A cure worse than the disease: UK lockdown could cause 150,000 ‘avoidable’ deaths, MORE than the virus it’s meant to stop
The shocking estimate, first reported in the Financial Times and the Spectator magazine, was presented to UK government ministers by scientists who had modelled the likely effects of the restrictions.
The cause of the non-Covid deaths will be varied, from cancer sufferers and other seriously ill people not getting treatment, from people avoiding going to hospitals (visits to accident and emergency units are down by a third), from an increase in suicides among depressed people forced to self-isolate and from the effects of increased domestic abuse.
Asked about the 150,000-deaths estimate, the UK’s Health Secretary Matt Hancock sought to play it down, describing it as “not part of our internal analysis.” But Mr Hancock will not be able to give the figure the brush-off for long, as each passing week reveals more clues as to the detrimental effects caused by the unprecedented lockdowns.
The use of the term “avoidable” deaths by the scientists is telling. It stands in contrast to Covid-19 deaths, most of which are likely to be unavoidable, affecting as they largely do the very old and very infirm, who, callous as it sounds, would not have seen next Christmas anyway. It is for this reason that some have estimated that Covid-19 may not in fact cause any extra deaths by the end of the year, even if it does kill some people a bit earlier than they would otherwise have died.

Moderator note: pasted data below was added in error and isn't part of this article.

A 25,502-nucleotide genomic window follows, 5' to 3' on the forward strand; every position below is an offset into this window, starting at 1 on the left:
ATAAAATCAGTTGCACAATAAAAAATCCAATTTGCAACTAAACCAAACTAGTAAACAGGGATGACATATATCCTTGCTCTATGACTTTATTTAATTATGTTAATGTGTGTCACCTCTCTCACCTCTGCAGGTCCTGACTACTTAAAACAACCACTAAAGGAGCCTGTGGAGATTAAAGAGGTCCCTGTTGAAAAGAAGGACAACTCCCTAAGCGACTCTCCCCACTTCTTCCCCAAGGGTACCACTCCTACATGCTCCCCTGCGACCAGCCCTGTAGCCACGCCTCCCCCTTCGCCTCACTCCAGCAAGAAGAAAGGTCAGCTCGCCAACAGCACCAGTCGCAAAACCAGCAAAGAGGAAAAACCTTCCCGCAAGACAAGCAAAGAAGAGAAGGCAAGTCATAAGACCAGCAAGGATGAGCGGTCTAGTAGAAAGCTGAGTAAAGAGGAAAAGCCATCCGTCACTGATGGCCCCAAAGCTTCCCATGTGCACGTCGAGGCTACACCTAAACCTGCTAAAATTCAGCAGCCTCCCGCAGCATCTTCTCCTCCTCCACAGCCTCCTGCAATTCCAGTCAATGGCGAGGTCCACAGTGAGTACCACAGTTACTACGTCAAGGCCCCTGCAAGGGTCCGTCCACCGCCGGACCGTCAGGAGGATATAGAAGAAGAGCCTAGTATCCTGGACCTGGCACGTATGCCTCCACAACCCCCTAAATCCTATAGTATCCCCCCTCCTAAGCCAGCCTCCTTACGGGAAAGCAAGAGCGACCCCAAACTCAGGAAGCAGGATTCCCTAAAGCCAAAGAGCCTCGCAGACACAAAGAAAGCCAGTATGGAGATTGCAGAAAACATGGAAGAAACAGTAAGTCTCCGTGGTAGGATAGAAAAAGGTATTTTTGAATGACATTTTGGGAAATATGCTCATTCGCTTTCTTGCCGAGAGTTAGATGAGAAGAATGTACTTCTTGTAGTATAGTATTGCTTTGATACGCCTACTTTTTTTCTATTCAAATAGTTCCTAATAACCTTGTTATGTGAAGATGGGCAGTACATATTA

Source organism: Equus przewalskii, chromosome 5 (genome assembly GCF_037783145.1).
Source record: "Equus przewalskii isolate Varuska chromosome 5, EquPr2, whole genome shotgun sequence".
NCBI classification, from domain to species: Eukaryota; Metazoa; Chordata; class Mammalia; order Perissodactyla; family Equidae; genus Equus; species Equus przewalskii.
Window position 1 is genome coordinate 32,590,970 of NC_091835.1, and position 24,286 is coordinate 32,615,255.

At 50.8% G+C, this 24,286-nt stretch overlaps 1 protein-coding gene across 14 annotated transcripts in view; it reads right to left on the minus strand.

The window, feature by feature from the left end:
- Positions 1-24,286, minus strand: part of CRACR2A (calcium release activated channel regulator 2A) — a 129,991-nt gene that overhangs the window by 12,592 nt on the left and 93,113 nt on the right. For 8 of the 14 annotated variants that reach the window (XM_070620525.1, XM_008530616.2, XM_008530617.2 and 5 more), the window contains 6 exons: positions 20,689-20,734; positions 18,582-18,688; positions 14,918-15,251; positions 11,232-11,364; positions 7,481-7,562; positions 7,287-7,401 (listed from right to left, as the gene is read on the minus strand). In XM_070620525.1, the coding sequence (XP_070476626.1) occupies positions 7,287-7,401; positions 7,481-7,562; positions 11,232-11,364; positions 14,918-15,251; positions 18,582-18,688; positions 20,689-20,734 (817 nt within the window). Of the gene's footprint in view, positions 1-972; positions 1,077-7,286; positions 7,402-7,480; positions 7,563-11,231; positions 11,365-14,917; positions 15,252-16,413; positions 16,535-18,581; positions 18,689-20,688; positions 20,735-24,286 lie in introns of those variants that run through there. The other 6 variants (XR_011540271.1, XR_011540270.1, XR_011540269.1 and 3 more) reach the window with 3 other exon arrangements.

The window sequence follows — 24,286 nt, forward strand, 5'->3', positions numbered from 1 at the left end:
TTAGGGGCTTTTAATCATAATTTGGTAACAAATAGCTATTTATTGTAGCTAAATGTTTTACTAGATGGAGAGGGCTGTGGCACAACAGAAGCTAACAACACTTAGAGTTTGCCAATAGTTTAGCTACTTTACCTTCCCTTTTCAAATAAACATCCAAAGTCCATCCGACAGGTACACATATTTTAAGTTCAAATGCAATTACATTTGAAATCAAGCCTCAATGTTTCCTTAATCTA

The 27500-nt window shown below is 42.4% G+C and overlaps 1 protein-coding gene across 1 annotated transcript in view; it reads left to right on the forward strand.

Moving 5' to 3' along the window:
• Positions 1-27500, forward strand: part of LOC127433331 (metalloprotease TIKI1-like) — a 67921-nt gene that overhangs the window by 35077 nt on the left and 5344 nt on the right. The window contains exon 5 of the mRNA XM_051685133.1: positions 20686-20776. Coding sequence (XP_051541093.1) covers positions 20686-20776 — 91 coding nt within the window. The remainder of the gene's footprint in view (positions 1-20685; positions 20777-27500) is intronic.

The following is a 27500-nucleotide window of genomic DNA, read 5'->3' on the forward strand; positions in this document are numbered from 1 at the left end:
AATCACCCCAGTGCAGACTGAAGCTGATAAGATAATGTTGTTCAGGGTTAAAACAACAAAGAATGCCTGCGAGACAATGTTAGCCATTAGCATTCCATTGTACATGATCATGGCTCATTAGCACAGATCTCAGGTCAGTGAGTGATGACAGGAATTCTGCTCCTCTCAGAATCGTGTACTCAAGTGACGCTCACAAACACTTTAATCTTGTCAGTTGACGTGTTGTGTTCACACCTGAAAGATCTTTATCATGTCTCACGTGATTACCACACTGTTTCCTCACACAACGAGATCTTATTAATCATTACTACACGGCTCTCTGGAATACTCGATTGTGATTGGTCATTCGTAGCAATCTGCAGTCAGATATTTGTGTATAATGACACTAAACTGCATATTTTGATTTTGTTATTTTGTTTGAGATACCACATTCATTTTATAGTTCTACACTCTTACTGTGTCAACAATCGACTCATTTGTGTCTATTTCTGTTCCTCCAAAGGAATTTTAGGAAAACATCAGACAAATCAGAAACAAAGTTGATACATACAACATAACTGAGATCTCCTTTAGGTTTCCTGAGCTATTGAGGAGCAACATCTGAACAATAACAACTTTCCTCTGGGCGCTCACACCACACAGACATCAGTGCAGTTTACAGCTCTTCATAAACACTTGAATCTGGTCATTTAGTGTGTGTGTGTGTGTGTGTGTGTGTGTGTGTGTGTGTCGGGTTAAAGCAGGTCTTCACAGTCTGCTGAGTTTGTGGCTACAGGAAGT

The 150,000 estimate, along with dire warnings about the severe damage being done to the economy by the lockdown, has added urgency to an increasingly fraught debate in the upper echelons of British government about how to start easing the lockdown and return the nation to a version of normal life.
Furthermore, politicians have apparently been taken aback at how easy it was to impose the restrictions on the public, and how docile and compliant they have been in their acceptance of their new way of life. There is very much a sense of the measures having worked ‘too well’ and of having created something of a monster. Their modellers have been stumped by the self-control of the entire population - that they allegedly expected many people to carry on working and at least one million children to be left in school by parents shirking the lockdown.
Matt Hancock is now saying that he is worried “a lot” about the public health risks of insisting that people stay at home, and is urging people “not to avoid” the NHS.
The doctor will not see you now
So how exactly could the lockdown kill people? The first and most obvious way is in the almost total overnight cessation of normal healthcare measures. If you are sick right now, unless you can test positive for coronavirus, then healthcare systems do not want to know about you. In anticipation of a crisis in public hospitals and a rush on limited intensive care units, hospitals were more or less cleared out in preparation for the coronavirus.